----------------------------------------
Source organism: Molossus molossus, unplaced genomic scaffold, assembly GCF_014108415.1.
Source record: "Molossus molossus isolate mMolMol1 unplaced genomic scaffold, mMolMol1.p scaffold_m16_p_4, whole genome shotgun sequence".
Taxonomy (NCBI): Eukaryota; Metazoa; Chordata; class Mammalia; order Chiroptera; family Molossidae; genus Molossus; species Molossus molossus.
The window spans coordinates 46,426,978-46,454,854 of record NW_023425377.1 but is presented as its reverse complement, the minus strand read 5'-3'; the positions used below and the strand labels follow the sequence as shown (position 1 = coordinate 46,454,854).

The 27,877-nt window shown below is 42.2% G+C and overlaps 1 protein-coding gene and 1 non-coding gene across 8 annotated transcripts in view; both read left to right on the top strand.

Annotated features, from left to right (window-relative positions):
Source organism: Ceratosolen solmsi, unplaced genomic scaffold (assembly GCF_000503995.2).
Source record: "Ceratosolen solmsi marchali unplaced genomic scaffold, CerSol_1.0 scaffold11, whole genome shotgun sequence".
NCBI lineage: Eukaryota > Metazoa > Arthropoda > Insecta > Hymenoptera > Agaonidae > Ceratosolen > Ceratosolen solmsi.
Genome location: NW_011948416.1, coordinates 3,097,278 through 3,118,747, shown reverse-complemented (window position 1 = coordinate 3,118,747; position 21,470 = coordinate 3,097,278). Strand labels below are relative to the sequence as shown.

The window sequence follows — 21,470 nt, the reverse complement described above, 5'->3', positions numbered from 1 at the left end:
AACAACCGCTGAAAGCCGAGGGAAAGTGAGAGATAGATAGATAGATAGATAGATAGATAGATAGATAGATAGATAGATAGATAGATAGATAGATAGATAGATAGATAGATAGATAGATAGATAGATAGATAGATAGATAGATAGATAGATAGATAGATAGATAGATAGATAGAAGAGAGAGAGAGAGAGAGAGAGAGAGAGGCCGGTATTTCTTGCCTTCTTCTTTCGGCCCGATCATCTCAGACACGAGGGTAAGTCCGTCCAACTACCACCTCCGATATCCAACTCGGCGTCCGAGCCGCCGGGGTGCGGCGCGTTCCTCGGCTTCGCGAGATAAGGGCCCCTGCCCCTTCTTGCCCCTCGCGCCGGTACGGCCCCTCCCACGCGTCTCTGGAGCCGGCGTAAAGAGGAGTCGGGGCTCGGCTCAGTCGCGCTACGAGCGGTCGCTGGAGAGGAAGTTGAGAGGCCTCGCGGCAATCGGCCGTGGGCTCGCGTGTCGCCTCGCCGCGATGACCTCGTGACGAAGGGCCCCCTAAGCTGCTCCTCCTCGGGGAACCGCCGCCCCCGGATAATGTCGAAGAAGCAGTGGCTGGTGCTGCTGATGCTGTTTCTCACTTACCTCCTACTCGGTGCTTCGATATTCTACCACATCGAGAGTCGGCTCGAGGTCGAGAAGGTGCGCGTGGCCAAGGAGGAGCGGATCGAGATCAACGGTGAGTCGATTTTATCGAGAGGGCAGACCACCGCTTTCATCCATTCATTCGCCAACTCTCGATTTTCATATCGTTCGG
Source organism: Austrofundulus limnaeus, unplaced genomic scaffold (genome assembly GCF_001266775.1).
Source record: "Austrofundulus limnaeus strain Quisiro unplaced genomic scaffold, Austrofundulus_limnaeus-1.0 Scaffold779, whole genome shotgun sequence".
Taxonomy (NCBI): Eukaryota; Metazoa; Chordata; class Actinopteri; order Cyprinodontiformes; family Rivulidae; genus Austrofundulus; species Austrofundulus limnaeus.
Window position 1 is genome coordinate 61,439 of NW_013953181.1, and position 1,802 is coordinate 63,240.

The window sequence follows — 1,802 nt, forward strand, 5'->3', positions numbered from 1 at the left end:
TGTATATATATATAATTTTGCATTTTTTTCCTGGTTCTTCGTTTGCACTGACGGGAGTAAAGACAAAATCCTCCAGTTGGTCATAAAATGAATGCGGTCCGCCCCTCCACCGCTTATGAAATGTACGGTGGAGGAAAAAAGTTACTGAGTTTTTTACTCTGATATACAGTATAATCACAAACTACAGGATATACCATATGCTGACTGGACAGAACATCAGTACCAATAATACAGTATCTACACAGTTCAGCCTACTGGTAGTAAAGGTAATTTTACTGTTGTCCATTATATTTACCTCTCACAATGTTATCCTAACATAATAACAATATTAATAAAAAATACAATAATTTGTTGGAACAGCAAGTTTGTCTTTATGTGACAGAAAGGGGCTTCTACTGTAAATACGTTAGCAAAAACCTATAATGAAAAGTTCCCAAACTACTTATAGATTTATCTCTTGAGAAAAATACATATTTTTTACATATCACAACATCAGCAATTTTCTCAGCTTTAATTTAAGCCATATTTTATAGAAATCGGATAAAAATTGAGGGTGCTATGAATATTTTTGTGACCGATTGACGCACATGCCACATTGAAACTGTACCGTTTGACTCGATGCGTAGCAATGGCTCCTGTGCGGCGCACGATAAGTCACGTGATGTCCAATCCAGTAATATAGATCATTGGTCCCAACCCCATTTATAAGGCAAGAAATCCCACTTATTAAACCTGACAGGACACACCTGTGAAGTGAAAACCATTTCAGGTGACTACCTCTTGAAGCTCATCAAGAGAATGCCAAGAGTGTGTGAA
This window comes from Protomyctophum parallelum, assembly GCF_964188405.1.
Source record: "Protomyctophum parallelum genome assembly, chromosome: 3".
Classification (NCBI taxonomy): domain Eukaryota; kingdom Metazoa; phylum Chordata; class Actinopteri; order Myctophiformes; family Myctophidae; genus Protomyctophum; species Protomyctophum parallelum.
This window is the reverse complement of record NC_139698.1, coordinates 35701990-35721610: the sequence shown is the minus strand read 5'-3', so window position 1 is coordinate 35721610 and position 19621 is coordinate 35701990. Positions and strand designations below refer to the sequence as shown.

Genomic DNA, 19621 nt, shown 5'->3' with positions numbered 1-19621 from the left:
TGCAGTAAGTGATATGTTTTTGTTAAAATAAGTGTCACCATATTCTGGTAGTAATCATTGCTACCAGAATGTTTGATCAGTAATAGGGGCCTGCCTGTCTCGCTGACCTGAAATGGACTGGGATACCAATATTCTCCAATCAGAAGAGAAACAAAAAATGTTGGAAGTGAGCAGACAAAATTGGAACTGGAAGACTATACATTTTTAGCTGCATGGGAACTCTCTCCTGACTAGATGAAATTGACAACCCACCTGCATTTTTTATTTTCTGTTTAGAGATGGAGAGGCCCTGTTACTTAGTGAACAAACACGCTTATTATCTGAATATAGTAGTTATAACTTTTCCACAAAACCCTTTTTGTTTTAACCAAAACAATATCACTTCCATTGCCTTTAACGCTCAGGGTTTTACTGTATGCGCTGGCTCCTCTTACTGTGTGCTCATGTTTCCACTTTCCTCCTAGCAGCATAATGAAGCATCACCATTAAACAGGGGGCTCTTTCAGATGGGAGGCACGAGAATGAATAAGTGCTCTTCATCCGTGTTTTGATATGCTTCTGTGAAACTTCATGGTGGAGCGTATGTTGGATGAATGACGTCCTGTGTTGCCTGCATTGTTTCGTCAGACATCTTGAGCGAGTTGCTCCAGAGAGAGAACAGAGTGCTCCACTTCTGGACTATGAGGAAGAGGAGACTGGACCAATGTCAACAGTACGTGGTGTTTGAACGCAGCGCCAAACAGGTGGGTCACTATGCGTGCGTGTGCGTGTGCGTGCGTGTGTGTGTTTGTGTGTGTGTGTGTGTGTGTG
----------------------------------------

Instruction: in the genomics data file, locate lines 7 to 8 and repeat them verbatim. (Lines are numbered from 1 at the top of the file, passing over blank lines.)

Source organism: Ceratosolen solmsi, unplaced genomic scaffold (assembly GCF_000503995.2).
Source record: "Ceratosolen solmsi marchali unplaced genomic scaffold, CerSol_1.0 scaffold11, whole genome shotgun sequence".